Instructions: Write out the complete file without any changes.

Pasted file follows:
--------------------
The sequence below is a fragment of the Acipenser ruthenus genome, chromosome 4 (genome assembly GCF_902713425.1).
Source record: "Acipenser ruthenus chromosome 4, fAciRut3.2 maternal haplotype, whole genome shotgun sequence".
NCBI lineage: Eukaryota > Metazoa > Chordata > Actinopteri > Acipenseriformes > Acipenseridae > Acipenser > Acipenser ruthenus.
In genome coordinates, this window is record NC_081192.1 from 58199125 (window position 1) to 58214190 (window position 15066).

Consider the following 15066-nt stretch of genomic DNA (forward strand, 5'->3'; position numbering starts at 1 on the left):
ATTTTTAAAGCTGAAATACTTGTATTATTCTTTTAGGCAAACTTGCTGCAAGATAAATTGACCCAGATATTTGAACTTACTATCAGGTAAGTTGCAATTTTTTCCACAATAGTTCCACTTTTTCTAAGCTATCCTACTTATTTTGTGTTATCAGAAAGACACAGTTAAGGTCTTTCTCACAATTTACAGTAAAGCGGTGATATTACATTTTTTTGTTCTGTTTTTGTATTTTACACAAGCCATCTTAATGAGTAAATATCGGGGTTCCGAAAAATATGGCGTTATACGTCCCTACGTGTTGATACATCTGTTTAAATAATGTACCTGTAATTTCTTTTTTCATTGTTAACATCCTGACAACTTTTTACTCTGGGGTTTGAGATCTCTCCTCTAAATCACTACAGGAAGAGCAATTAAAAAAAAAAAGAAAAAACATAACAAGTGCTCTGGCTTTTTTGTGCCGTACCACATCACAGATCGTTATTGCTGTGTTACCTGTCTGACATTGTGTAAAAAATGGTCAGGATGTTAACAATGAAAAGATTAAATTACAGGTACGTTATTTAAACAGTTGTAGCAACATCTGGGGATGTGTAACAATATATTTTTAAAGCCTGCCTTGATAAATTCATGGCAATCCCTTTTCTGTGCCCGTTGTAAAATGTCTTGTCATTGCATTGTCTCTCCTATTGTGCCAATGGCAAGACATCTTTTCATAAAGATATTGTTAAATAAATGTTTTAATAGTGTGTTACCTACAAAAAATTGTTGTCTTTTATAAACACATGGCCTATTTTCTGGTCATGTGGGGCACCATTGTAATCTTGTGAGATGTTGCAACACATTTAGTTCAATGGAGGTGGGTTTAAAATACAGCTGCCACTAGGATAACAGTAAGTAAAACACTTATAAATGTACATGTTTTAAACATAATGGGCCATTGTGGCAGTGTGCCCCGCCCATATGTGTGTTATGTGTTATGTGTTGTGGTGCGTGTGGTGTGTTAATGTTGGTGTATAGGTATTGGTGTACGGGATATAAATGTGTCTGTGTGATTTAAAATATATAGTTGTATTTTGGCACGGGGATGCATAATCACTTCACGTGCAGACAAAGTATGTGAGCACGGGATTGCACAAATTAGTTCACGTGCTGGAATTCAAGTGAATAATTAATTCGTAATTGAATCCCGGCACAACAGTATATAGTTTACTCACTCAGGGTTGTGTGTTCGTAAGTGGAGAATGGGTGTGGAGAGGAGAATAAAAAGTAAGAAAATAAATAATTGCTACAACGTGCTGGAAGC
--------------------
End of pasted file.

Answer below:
The sequence below is a fragment of the Acipenser ruthenus genome, chromosome 4 (genome assembly GCF_902713425.1).
Source record: "Acipenser ruthenus chromosome 4, fAciRut3.2 maternal haplotype, whole genome shotgun sequence".
NCBI lineage: Eukaryota > Metazoa > Chordata > Actinopteri > Acipenseriformes > Acipenseridae > Acipenser > Acipenser ruthenus.
In genome coordinates, this window is record NC_081192.1 from 58199125 (window position 1) to 58214190 (window position 15066).

Consider the following 15066-nt stretch of genomic DNA (forward strand, 5'->3'; position numbering starts at 1 on the left):
ATTTTTAAAGCTGAAATACTTGTATTATTCTTTTAGGCAAACTTGCTGCAAGATAAATTGACCCAGATATTTGAACTTACTATCAGGTAAGTTGCAATTTTTTCCACAATAGTTCCACTTTTTCTAAGCTATCCTACTTATTTTGTGTTATCAGAAAGACACAGTTAAGGTCTTTCTCACAATTTACAGTAAAGCGGTGATATTACATTTTTTTGTTCTGTTTTTGTATTTTACACAAGCCATCTTAATGAGTAAATATCGGGGTTCCGAAAAATATGGCGTTATACGTCCCTACGTGTTGATACATCTGTTTAAATAATGTACCTGTAATTTCTTTTTTCATTGTTAACATCCTGACAACTTTTTACTCTGGGGTTTGAGATCTCTCCTCTAAATCACTACAGGAAGAGCAATTAAAAAAAAAAAGAAAAAACATAACAAGTGCTCTGGCTTTTTTGTGCCGTACCACATCACAGATCGTTATTGCTGTGTTACCTGTCTGACATTGTGTAAAAAATGGTCAGGATGTTAACAATGAAAAGATTAAATTACAGGTACGTTATTTAAACAGTTGTAGCAACATCTGGGGATGTGTAACAATATATTTTTAAAGCCTGCCTTGATAAATTCATGGCAATCCCTTTTCTGTGCCCGTTGTAAAATGTCTTGTCATTGCATTGTCTCTCCTATTGTGCCAATGGCAAGACATCTTTTCATAAAGATATTGTTAAATAAATGTTTTAATAGTGTGTTACCTACAAAAAATTGTTGTCTTTTATAAACACATGGCCTATTTTCTGGTCATGTGGGGCACCATTGTAATCTTGTGAGATGTTGCAACACATTTAGTTCAATGGAGGTGGGTTTAAAATACAGCTGCCACTAGGATAACAGTAAGTAAAACACTTATAAATGTACATGTTTTAAACATAATGGGCCATTGTGGCAGTGTGCCCCGCCCATATGTGTGTTATGTGTTATGTGTTGTGGTGCGTGTGGTGTGTTAATGTTGGTGTATAGGTATTGGTGTACGGGATATAAATGTGTCTGTGTGATTTAAAATATATAGTTGTATTTTGGCACGGGGATGCATAATCACTTCACGTGCAGACAAAGTATGTGAGCACGGGATTGCACAAATTAGTTCACGTGCTGGAATTCAAGTGAATAATTAATTCGTAATTGAATCCCGGCACAACAGTATATAGTTTACTCACTCAGGGTTGTGTGTTCGTAAGTGGAGAATGGGTGTGGAGAGGAGAATAAAAAGTAAGAAAATAAATAATTGCTACAACGTGCTGGAAGC